|Chief Qwatsinas of the Nuxalk Nation with friend visiting Great Bear Rainforest giant cedar |
near Bella Coola, photo: Cristina Mittermeier
4.4 million acres, 50% of the forest, was protected. Additionally, another 11.6 million acres is managed under an ecosystem management plan. However, in spite of initial successes in moving toward sustainability, a less rosy picture is starting to emerge.
The website savethegreatbear.org reports:
"Overall, the agreements amounted to an ambitious and much-celebrated plan that’s yielded some notable success. Sustainable economic development is starting to take root in communities within the Great Bear Rainforest, which is now better protected from logging than it was before.
But these efforts have also been beset by delays that call into question whether the full vision of the agreements will be realized in time to safe-guard the forest as we know it."The Great Bear Rainforest encompasses one of the largest areas of intact coastal temperate rainforest left on the planet, and is therefore of global significance. In order to maintain the environmental integrity of this ecosystem, scientists using ecosystem based management, say that at least 70% of the natural old growth areas must be protected.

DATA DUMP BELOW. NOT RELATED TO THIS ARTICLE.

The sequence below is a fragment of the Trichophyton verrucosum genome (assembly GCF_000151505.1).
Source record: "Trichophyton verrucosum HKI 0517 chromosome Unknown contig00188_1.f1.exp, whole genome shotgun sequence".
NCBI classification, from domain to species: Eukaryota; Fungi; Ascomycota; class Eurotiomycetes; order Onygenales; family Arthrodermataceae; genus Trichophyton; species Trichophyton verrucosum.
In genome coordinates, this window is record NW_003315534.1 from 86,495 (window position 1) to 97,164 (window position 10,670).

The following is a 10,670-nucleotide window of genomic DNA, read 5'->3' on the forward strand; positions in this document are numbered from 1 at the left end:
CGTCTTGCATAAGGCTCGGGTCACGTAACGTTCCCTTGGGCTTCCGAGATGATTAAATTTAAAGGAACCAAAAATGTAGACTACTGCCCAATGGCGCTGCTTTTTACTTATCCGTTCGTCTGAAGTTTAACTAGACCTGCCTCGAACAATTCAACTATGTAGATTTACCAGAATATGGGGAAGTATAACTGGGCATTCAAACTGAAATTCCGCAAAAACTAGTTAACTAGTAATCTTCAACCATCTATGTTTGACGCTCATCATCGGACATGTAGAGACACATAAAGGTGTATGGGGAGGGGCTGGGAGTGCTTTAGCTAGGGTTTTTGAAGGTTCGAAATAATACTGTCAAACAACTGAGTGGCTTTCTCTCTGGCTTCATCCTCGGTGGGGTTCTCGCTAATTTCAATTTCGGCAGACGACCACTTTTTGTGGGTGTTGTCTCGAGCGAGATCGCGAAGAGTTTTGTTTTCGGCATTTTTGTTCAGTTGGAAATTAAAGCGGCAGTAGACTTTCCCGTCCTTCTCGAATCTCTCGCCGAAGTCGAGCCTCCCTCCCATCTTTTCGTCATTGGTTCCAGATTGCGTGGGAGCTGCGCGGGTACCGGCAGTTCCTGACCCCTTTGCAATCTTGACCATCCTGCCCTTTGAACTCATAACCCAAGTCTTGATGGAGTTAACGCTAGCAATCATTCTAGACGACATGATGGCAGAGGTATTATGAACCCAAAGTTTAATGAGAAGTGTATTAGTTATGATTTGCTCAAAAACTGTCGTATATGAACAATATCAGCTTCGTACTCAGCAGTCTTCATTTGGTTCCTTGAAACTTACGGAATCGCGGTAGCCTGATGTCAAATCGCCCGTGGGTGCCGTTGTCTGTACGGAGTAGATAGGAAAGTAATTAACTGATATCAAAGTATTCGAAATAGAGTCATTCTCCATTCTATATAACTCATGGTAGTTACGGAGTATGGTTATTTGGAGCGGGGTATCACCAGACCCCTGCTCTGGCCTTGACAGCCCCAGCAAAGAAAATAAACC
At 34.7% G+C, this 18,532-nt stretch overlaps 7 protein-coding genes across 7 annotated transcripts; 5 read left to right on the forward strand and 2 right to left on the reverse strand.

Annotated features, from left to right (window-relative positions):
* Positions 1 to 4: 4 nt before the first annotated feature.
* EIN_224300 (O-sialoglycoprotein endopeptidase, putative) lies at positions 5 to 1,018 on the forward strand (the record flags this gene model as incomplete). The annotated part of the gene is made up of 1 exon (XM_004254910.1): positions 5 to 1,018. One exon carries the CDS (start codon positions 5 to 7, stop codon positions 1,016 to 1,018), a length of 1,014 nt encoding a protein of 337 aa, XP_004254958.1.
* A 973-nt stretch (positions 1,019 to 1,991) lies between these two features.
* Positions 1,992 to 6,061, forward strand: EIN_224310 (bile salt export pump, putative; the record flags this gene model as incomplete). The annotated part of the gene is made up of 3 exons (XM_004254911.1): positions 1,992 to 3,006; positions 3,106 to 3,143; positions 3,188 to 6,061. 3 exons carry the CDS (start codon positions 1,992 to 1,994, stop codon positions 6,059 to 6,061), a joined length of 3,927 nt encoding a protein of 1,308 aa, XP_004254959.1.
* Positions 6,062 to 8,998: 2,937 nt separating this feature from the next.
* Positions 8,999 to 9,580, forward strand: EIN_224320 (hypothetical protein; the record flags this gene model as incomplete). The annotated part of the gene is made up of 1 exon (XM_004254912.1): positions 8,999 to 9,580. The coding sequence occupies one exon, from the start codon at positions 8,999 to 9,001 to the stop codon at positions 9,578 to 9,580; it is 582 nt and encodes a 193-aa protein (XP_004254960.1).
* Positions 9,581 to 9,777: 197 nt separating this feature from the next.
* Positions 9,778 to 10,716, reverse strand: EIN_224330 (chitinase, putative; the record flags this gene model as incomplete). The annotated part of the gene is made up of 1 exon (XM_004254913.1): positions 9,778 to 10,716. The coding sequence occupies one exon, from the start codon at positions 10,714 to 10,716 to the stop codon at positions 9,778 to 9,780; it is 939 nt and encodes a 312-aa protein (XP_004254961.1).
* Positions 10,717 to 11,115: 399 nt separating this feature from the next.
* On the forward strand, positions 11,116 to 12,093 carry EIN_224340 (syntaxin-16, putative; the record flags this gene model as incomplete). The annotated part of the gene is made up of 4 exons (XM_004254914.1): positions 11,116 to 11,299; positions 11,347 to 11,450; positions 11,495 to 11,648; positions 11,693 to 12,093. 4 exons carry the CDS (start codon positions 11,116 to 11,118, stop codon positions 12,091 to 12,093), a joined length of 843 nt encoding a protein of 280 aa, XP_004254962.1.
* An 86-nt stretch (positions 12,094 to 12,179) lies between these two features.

|TimberWest clear cuts in the southern Great Bear in 2011, photo: Garth Lenz|
50% is good, 70% is better, but 100% is what our goal should be. Logging old growth, regardless of where it is, is not sustainable or in the best interests of humanity.
The BC government and other stakeholders set new ground with the 2006 Great Bear Rainforest agreement. It is time to honour those agreements, and set the stage for further protection.
See government contacts here. Let officials know how you feel about saving old growth, white bears, salmon-bearing streams, and keeping the Great Bear as an intact global treasure.
Get more information about the "Take It Taller" Campaign at savethegreatbear.org.